Source: CareTips

7 Tips to Living the Aging Youthful Lifestyle


As an Aging Youthful Lifestyle blogger, I get asked all the time about the most important thing to growing older without being old. Here is a list I compiled of 7 Tips to Living the Aging Youthful Lifestyle.

Think Young – You Are What You Believe

Age is just a number! The only thing it measures is the time you have been on Earth. It has nothing to do with how many years you have left!

If you believe you are young, you are. If you believe you are old, you are! Your mind is more powerful than you can imagine. Harness the power of your mind, and the rest will take care of itself.

Feed Your Soul/Spirit

Praying and going to church can feed your soul and spirit. Or you could connect with your source in other ways. Whatever way you choose, just do it. By connecting with a higher power/self you keep your soul young!

Eat Right – Feed Your Body Right

The old saying “You are what you eat” isn’t totally true. It should be, “You are what you eat, and you are also what you WILL BE.”

What you put into your body fuels it and gives you energy. When you eat and drink highly processed foods and drinks such as fast food, boxed foods, etc. there is little to no nutrients for your body to use.

While the McMuffin at the drive through might stop your stomach from growling, it doesn’t give you much “fuel” to burn for energy. Many times, it actually leaves you more tired than if you hadn’t eaten anything.

Give your body whole foods such as lean protein (chicken, fish, beef, pork, eggs, etc.), lots of vegetables (the more colorful the better), fruits and whole grains. And don’t forget your healthy fats: olive and nut oils, nuts/nut butters, avocadoes, coconut oil, etc.

Another part of feeding your body right is proper supplementation. Our food supply is nutritionally bankrupt. Just about every person, even if they eat organic whole foods, is lacking in nutrients. The truth is, our top soil has been depleted of minerals due to all the spraying with “cides”: herbicides, fungicides, etc.

“Cides” means death in Latin, and most of the commercial food sold today is lacking nutrients. When searching for supplements be sure the ingredients are NON-synthetic, earth-based and water-soluble.

Drink Water

Just like Mother Earth, our body is made up of 60-70% water! Drinking water to keep your cells hydrated is important. With coffee, sodas and energy drinks as staples in most people’s diet, many of us are walking around dehydrated.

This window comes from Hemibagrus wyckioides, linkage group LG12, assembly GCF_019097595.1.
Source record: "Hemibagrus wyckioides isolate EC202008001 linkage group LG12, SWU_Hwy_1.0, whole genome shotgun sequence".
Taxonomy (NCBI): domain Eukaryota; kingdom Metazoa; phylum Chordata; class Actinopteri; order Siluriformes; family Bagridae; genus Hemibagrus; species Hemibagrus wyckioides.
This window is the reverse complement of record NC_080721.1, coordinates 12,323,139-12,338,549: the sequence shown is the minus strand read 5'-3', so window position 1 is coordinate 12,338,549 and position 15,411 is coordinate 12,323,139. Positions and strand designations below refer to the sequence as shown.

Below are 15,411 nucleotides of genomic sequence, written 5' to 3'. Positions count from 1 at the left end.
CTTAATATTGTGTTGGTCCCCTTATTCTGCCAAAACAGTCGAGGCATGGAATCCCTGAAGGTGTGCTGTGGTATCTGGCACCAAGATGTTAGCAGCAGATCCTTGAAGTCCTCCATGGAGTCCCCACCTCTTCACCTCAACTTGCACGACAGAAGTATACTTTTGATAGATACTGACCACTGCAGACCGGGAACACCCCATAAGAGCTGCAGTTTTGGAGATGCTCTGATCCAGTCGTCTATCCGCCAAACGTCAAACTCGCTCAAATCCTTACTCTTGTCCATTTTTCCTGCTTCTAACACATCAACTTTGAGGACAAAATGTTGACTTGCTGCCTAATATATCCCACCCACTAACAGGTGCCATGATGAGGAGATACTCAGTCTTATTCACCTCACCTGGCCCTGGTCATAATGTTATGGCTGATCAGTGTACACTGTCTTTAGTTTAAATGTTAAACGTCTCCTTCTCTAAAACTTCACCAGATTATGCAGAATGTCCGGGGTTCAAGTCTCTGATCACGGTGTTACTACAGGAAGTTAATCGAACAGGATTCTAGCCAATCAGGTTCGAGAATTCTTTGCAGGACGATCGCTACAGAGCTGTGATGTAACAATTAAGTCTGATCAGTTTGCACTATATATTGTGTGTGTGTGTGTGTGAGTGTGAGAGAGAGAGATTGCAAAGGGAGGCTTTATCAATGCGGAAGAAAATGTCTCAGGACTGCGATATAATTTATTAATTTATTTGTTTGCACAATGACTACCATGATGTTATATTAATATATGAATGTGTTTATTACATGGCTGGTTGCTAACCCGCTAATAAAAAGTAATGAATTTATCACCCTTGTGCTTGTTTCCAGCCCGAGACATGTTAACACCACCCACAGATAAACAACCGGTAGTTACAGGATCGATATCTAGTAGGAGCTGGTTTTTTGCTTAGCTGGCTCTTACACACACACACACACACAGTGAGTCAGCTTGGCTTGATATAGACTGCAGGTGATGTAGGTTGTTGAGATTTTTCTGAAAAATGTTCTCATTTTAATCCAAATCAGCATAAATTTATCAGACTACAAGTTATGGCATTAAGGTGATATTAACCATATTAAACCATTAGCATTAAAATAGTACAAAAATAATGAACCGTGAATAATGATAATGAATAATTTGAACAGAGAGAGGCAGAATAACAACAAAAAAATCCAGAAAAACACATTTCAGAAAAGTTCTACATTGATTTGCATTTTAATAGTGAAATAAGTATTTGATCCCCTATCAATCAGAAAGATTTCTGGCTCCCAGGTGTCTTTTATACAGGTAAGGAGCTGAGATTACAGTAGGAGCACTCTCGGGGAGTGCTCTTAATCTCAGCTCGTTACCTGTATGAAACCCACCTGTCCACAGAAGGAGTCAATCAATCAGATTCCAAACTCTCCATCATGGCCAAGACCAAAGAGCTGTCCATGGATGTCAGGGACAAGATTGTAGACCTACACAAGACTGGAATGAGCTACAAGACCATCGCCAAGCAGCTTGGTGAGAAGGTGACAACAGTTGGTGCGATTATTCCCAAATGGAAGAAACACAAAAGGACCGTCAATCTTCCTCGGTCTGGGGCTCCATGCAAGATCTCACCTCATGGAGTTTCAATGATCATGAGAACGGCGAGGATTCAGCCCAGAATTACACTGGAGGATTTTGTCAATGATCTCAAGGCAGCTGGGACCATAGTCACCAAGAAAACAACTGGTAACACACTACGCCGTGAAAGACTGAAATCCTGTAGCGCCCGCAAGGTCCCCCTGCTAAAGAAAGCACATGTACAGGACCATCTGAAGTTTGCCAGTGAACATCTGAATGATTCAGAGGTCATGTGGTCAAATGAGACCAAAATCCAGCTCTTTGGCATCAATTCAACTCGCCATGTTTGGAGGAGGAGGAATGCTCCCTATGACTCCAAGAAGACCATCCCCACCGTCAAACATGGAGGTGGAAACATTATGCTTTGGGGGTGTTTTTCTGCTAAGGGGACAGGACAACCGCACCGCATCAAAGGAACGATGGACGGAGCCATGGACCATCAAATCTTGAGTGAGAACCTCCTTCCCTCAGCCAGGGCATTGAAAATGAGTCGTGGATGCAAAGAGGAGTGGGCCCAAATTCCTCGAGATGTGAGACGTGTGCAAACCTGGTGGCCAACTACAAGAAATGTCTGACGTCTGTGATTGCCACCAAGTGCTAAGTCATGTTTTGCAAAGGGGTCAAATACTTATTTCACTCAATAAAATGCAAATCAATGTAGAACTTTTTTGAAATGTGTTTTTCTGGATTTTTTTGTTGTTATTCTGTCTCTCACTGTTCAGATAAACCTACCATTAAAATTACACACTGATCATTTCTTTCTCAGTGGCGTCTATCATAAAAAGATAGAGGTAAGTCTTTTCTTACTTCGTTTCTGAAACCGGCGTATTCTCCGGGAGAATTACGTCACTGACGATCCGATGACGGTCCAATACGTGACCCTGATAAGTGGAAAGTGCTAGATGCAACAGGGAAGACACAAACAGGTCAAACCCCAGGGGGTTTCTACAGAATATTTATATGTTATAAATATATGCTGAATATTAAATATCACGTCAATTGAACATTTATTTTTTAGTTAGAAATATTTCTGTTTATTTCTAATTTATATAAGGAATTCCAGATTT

If I haven’t drunk at least a ½ gallon of water for the day, I find myself getting agitated and stressed and have a hard time concentrating. Many times, when you have the urge to eat without really being hungry, it is a signal from our brain that we need water.

In my Lifestyle Coaching Program, I teach my students to go drink 12 oz. of water when the urge to eat strikes. In most cases, it takes care of the urge. There are numerous reasons why you should keep your body hydrated. Mayo Clinic has a great article on the topic.

Move Your Body

Having a fit body helps keep you young! Fitness does not have to mean bench-pressing your body weight. Yet moving your body and doing some sort of weight-bearing exercise will keep your body agile! As you age, you lose muscle-mass, and you want to retain as much as possible to keep your body young and vibrant!

If you are looking for a great workout in just 12 minutes a week, check out the Aging Youthful article I wrote on Tabata workouts. If the exercise is too rigorous for you, modify it to fit your fitness level. Whatever you like to do to move your body is better than nothing.

If your gig is Yoga, do it. Like to bike? Hop on and go for a ride, or catch a spin class. Like to lift weights? Lift them. (Note: They don’t have to be the massive weights like Mark uses for Strongman!)

Our lives have become so sedentary, sitting is this generation’s smoking as a health hazard. Quick tip: If you work at a desk job, get up every hour and walk around, do a couple of standing stretches and/or squats to get the blood flowing.

Connect with Nature

Get outside, breathe in fresh air, let the sun soak into your skin and get your bare feet on the ground if you can. I currently live in Alaska, so going barefoot in the winter is not a good idea unless I want frostbite! What I can do is get out and breathe in some fresh air, even if it’s 50 below. (I bundle up and just don’t stay out for long!)

With so much darkness in the winter, some nights after work I get dressed in all my cold weather gear, grab a headlamp and take my dog for a short walk in the bitter cold. He gets geared up with a jacket and dog booties to keep his feet warm, too!

Create A “Quiet” Time/Hobby

Creating “quiet” in our life is more important than ever. We are constantly bombarded with information and our poor brains are on constant overload. When was the last time you sat in your house reading without a radio or TV in the background?

While technology is great, we need to unplug. You can do this by reading, prayer, meditation or finding a hobby that allows the creative side of our brain to flow. For some it’s painting, while grease monkeys may find tuning a car as quiet time.